Celebrate National Plan for Vacation Day, Maximize Vacation Time
How much time do you lose each year? Americans universally say vacation days are important, yet 54% of workers aren’t using their hard-earned vacation time. U.S. Travel Association research found workers take nearly a full week less of vacation than in 2000, resulting in a stockpile of 700 million unused vacation days. Read how to maximize vacation time and celebrate National Plan for Vacation Day in January.
How to Celebrate National Plan for Vacation Day
Why Vacations Are Important
Planning is the secret to achieving travel goals, while maintaining excellent employee status. According to U.S. Travel Association, 52% of workers who set aside time each year for travel take all their time off, compared to just 40% of non-planners. Planners also tend to take longer vacations. While three-in-four (75%) planners take a week or more at a time, non-planners take significantly fewer days — zero to three — than planners at once (42% to 18%).
The benefits of planning extend beyond days spent away from the office for rest and rejuvenation. Vacation planners report greater happiness than non-planners with their relationships, health and well-being, company, and job. Their supervisors are probably happier too, since they know when employees are out and can prepare accordingly.
Get Started Planning
Happiness, reduced stress, increased well-being – What are you waiting for? It’s time to take back your calendar and put vacation at the top of your list. Plan a vacation in three simple steps:
1. Determine how much time off you earn and identify your company’s vacation policies.
2. Start dreaming! How do you want to spend your time off this year? Talk to loved ones about their favorite destinations and activities.
3. Pick your destination and book your accommodations.
Need some ideas? iTrip Vacations has vacation rentals in over 100 cities across North America. To get started, here are some prime travel seasons and what to expect.
For those who love snow and winter scenes, consider a ski vacation. Many towns house top-rated ski resorts, miles of skiable terrain and fun events for all ages. Typical ski seasons in these areas run from November to April, providing a large window to explore snowy spots. Not a skier? No problem. Ski resorts also offer snowshoeing, tubing, snowmobiling, snowboarding and sleigh rides.
Many destinations also host special events for Christmas. Tree-lighting ceremonies, ice skating rinks, free cookies and hot chocolate, Santa, shopping and snow — It doesn’t get more festive than that.
March and April bring spring break, an ideal transition between winter’s chilly temperatures and summer’s heat. Spring break isn’t just for college students, either. Millions of Americans plan spring break trips with families and friends.
Search destinations within an eight-hour drive and find things to do. Many vacation destinations host family-friendly spring break events and offer special discounts. Traveling to nearby cities may also reduce travel expenses and suit those on a shorter vacation schedule. Before booking accommodations, check for early spring break specials. Many sites offer early-bird savings because rates tend to increase as the season approaches.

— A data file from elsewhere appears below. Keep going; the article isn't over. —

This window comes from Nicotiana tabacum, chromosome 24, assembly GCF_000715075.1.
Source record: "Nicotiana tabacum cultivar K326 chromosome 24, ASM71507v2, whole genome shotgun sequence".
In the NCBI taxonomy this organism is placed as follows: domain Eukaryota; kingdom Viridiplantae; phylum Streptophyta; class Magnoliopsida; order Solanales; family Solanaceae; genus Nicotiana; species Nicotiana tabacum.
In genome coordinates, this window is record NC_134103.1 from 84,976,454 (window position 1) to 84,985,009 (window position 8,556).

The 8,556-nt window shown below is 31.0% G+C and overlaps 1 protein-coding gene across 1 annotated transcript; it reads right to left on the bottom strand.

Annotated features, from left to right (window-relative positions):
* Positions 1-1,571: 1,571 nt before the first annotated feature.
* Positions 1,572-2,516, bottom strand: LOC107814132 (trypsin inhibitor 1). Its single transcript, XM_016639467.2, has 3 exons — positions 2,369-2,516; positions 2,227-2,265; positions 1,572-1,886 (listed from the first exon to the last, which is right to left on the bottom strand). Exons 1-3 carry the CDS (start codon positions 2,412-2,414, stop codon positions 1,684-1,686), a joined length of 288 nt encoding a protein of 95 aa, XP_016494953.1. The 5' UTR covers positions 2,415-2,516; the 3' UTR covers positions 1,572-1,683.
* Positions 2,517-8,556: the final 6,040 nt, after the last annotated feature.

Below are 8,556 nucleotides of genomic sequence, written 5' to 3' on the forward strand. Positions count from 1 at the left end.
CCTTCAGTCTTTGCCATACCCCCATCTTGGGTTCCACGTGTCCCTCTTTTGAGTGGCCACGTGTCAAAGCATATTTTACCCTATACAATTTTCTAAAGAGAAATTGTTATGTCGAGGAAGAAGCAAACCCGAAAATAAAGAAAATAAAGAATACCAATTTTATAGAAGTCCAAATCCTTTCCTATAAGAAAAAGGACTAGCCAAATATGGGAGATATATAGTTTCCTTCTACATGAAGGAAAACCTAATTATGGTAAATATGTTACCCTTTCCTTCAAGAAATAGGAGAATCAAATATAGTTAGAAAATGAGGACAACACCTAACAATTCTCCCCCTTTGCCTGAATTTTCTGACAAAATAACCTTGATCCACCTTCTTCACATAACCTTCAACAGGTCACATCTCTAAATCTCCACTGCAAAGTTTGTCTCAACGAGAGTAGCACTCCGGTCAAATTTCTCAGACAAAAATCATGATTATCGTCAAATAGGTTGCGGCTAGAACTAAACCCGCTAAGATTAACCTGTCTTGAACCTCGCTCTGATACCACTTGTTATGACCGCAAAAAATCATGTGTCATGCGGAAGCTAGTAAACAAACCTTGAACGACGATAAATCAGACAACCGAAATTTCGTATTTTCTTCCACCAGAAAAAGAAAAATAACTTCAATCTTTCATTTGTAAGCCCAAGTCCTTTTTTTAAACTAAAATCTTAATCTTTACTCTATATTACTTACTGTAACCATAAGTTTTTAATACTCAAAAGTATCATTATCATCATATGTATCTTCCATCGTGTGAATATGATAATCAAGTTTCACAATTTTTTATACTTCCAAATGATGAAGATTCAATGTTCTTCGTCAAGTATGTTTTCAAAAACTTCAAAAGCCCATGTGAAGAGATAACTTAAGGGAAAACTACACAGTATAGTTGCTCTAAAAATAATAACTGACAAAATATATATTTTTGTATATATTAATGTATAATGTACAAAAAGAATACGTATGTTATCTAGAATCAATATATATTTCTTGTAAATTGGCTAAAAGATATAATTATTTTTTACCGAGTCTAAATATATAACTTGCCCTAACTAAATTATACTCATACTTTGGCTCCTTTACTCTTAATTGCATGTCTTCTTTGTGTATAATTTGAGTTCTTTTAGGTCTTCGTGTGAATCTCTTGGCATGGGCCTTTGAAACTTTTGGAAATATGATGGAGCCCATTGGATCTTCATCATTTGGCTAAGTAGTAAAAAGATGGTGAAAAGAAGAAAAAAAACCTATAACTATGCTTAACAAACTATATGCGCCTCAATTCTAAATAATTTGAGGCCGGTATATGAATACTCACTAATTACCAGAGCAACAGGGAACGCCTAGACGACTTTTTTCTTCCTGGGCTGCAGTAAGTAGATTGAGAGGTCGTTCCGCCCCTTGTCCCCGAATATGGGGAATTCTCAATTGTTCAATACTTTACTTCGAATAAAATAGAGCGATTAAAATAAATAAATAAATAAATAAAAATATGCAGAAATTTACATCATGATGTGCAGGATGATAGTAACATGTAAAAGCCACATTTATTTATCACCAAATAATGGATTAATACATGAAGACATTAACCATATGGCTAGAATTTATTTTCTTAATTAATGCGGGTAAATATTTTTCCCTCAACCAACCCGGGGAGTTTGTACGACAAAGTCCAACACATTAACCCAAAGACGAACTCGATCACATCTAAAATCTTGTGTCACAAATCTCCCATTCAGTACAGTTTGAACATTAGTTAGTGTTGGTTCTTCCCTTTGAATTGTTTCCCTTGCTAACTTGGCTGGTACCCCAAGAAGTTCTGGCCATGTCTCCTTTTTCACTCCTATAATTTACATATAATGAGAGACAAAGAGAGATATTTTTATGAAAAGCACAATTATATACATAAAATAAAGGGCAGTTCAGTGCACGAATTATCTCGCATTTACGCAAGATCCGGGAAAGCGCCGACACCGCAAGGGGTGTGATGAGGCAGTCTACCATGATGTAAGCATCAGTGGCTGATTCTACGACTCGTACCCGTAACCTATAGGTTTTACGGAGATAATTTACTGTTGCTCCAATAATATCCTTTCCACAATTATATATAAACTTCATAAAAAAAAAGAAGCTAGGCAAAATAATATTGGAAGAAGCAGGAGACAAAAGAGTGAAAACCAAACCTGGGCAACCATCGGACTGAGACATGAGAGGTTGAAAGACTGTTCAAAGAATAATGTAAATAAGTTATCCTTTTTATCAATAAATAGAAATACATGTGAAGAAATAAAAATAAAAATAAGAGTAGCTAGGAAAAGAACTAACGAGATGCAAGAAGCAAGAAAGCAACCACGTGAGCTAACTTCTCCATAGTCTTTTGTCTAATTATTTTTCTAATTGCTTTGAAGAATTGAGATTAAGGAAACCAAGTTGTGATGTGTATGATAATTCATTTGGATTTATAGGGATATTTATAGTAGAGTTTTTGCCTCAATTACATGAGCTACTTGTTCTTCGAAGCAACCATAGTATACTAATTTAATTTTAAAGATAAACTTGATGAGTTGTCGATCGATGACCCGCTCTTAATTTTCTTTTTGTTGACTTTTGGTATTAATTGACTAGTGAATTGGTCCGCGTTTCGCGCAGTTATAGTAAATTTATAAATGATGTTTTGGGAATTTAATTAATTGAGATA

Summer and Patriotic Holidays
As soon as school gets out, summer vacations begin. Summer is the most popular time of year to travel, and there’s plenty of reason to do so. Memorial Day, Fourth of July and festivals, plus the outdoors, beckon nature lovers to explore. Don’t forget to look for annual seafood festivals if vacationing at the beach.
On the west coast, consider California and Arizona. Although destinations heat up in the summer, there’s plenty of places to stay cool. For white-sand beaches, head to the Gulf Coast. Home to popular beaches in Texas, Alabama and Florida, the Gulf Coast has hundreds of beach destinations.
The east coast also houses award-winning beaches. In the southeast, visit Georgia, South Carolina and North Carolina. All beaches sit on the Atlantic coast and welcome travelers to relax. In the northeast, top beach destinations include Delaware, New Hampshire, New Jersey, Maryland and Massachusetts. Many states feature a retro vibe packed with activities.
If the mountains are calling, there are several options. Due to elevation, mountain destinations offer cooler temperatures in the summer, and many homes don’t have air conditioning because residents just open the windows.
Consider Colorado, Utah and Whistler, Canada. These hot spots feature miles of green scenery, hiking trails, lake recreation activities and ziplining. In addition, they provide an ideal road trip, as many roads wind through forests and into the mountains.
Autumn and Fall Breaks
Can’t plan a spring or summer vacation? Don’t worry. Fall offers a prime time to travel as most road conditions are clear, and the weather still feels inviting. Missouri and Tennessee rank as top spots for fall foliage and hosts dozens of fall festivals. Focused on small-town charm and action-packed attractions, families flock to these states for fall fun and warm weather. Both Missouri and Tennessee still have summer-like temperatures mixed with chilly evenings and fresh air.
Now’s the time to plan for vacation and book a rental home in these welcoming cities.